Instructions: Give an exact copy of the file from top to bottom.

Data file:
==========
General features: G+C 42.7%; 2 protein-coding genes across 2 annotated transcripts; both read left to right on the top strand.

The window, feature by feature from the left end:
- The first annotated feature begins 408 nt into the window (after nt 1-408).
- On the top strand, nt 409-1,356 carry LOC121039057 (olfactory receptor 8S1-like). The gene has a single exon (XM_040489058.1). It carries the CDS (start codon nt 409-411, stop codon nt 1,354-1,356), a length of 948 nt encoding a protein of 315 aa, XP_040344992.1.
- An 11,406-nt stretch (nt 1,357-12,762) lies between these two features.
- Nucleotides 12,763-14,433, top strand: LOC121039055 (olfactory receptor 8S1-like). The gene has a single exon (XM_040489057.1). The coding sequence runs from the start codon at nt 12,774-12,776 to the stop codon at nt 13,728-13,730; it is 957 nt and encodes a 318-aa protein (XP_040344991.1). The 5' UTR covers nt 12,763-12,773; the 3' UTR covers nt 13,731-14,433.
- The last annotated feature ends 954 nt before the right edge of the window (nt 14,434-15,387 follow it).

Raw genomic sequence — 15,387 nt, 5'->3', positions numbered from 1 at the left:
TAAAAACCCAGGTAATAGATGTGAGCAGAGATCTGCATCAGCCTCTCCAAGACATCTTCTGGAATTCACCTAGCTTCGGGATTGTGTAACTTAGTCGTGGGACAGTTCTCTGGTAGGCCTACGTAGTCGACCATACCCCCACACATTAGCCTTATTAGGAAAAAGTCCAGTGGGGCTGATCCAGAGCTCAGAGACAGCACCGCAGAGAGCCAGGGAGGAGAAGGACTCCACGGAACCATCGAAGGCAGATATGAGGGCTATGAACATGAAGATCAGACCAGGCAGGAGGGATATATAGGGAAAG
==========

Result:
General features: G+C 42.7%; 2 protein-coding genes across 2 annotated transcripts; both read left to right on the top strand.

The window, feature by feature from the left end:
- The first annotated feature begins 408 nt into the window (after nt 1-408).
- On the top strand, nt 409-1,356 carry LOC121039057 (olfactory receptor 8S1-like). The gene has a single exon (XM_040489058.1). It carries the CDS (start codon nt 409-411, stop codon nt 1,354-1,356), a length of 948 nt encoding a protein of 315 aa, XP_040344992.1.
- An 11,406-nt stretch (nt 1,357-12,762) lies between these two features.
- Nucleotides 12,763-14,433, top strand: LOC121039055 (olfactory receptor 8S1-like). The gene has a single exon (XM_040489057.1). The coding sequence runs from the start codon at nt 12,774-12,776 to the stop codon at nt 13,728-13,730; it is 957 nt and encodes a 318-aa protein (XP_040344991.1). The 5' UTR covers nt 12,763-12,773; the 3' UTR covers nt 13,731-14,433.
- The last annotated feature ends 954 nt before the right edge of the window (nt 14,434-15,387 follow it).

Raw genomic sequence — 15,387 nt, 5'->3', positions numbered from 1 at the left:
TAAAAACCCAGGTAATAGATGTGAGCAGAGATCTGCATCAGCCTCTCCAAGACATCTTCTGGAATTCACCTAGCTTCGGGATTGTGTAACTTAGTCGTGGGACAGTTCTCTGGTAGGCCTACGTAGTCGACCATACCCCCACACATTAGCCTTATTAGGAAAAAGTCCAGTGGGGCTGATCCAGAGCTCAGAGACAGCACCGCAGAGAGCCAGGGAGGAGAAGGACTCCACGGAACCATCGAAGGCAGATATGAGGGCTATGAACATGAAGATCAGACCAGGCAGGAGGGATATATAGGGAAAG